Bank CEOs Blame Currency Rigging on the Work of a Few Bad Apples

DOJ's Lynch on Market-Rigging Settlements in Two Minutes

Wall Street’s biggest banks admitted Wednesday to rigging currency markets around the world. Within minutes of the Justice Department’s announcement, they were blaming it on a few rotten apples.

“I share the frustration of shareholders and colleagues that some individuals have once more brought our company and industry into disrepute,” Barclays Plc Chief Executive Officer Antony Jenkins said in a statement announcing his bank’s guilty plea.

JPMorgan Chase & Co. CEO Jamie Dimon also pointed a finger at a few currency traders.

“The lesson here is that the conduct of a small group of employees, or of even a single employee, can reflect badly on all of us,” Dimon said in a statement.

Dimon ran his bank during the length of the currency conspiracy, which the Justice Department said lasted from 2007 through 2013. Jenkins has been CEO of Barclays since 2012.

Barclays and JPMorgan were among banks that didn’t detect and address traders’ illegal cooperation to manipulate benchmark currency prices, the Federal Reserve said Wednesday. Among the clues they missed: an instant-message group called “The Cartel,” where dealers exchanged information on client orders and decided how to trade.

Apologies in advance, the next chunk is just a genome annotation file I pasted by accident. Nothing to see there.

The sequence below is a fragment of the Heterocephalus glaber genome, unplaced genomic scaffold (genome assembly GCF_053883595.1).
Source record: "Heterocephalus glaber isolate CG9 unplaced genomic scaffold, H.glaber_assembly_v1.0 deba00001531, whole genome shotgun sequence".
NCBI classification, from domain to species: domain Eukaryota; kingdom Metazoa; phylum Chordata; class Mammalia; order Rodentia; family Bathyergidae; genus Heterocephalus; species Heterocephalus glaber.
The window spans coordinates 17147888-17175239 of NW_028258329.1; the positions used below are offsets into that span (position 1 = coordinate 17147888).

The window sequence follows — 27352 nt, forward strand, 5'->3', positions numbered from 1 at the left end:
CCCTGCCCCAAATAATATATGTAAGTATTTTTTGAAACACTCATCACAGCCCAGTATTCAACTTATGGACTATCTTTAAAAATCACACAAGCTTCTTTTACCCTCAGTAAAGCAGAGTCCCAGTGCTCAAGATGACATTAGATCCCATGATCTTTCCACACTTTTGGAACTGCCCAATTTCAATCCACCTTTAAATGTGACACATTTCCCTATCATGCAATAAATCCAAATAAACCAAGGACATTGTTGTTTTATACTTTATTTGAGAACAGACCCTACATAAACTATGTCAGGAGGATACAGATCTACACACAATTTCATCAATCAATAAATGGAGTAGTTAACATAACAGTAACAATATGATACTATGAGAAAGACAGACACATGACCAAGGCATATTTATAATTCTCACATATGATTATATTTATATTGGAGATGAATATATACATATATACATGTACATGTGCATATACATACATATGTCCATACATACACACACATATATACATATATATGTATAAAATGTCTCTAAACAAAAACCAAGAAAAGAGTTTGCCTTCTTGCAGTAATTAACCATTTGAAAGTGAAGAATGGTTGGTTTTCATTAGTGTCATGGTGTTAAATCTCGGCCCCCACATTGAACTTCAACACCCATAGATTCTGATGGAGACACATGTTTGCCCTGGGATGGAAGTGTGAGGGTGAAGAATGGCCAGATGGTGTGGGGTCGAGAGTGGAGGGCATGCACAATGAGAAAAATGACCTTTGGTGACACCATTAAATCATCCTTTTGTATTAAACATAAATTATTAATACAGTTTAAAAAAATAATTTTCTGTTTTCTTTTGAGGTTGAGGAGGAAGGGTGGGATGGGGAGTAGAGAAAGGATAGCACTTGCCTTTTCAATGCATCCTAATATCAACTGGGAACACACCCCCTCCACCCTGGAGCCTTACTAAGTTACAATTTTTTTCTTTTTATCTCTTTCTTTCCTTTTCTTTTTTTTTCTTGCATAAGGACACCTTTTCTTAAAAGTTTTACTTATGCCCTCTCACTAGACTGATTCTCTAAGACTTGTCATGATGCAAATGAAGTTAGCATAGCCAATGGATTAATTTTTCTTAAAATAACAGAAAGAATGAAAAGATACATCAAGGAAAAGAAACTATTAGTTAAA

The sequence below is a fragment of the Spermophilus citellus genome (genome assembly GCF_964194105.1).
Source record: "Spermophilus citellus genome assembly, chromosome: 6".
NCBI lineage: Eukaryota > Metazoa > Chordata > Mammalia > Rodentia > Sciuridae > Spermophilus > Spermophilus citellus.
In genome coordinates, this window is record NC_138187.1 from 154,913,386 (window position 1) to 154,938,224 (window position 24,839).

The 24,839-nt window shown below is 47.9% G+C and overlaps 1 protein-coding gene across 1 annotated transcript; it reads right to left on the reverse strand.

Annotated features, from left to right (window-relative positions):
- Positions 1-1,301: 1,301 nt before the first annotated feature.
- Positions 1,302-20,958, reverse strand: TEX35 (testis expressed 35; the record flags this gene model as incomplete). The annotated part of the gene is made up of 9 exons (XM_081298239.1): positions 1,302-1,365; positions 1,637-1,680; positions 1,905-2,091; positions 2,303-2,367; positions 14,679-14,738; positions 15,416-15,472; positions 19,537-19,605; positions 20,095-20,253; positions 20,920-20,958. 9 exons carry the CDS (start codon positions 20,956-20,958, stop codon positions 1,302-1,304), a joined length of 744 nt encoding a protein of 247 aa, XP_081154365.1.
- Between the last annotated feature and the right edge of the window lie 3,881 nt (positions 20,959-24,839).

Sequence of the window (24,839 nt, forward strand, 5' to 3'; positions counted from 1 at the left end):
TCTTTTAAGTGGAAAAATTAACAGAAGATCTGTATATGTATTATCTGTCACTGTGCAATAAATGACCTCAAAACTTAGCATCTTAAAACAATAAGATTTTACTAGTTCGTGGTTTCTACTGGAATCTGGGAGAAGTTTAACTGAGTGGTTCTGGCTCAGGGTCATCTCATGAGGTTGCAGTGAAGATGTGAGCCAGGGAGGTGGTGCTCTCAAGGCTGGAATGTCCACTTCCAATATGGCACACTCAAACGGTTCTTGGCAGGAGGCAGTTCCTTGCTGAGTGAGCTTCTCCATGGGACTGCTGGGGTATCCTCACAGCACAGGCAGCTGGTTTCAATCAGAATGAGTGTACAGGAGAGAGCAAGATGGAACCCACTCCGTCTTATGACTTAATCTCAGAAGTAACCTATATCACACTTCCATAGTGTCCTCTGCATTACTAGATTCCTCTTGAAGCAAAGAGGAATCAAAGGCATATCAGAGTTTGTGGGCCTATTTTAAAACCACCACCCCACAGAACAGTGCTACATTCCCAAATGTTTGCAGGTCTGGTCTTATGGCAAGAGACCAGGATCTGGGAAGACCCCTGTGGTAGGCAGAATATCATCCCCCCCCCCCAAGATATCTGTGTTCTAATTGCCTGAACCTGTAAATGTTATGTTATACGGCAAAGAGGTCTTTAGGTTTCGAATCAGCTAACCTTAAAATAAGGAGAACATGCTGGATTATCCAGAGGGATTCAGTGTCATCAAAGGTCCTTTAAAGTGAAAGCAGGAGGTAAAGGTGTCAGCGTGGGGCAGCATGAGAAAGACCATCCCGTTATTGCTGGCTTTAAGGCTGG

Under a $5.8 billion settlement, JPMorgan, Barclays and units of Citigroup Inc. and Royal Bank of Scotland Group Plc agreed to plead guilty to conspiring to manipulate the price of U.S. dollars and euros.

‘Ethical Behavior’

Attorney General Loretta Lynch said at a news conference in Washington that the investigation is continuing. The Justice Department may bring charges against individuals, according to people familiar with the matter.

“Fostering a culture of ethical behavior has been, and continues to be, a top priority” for Citigroup, CEO Michael Corbat said in a statement. He added that the bank’s “internal investigation has so far resulted in nine terminations and additional disciplinary actions.”

RBS pinned the blame for violating U.S. antitrust law on one currency trader. Still, Chairman Philip Hampton said that more people may have been involved.

“We have dismissed three people and suspended two more pending further investigation,” Hampton said in a statement.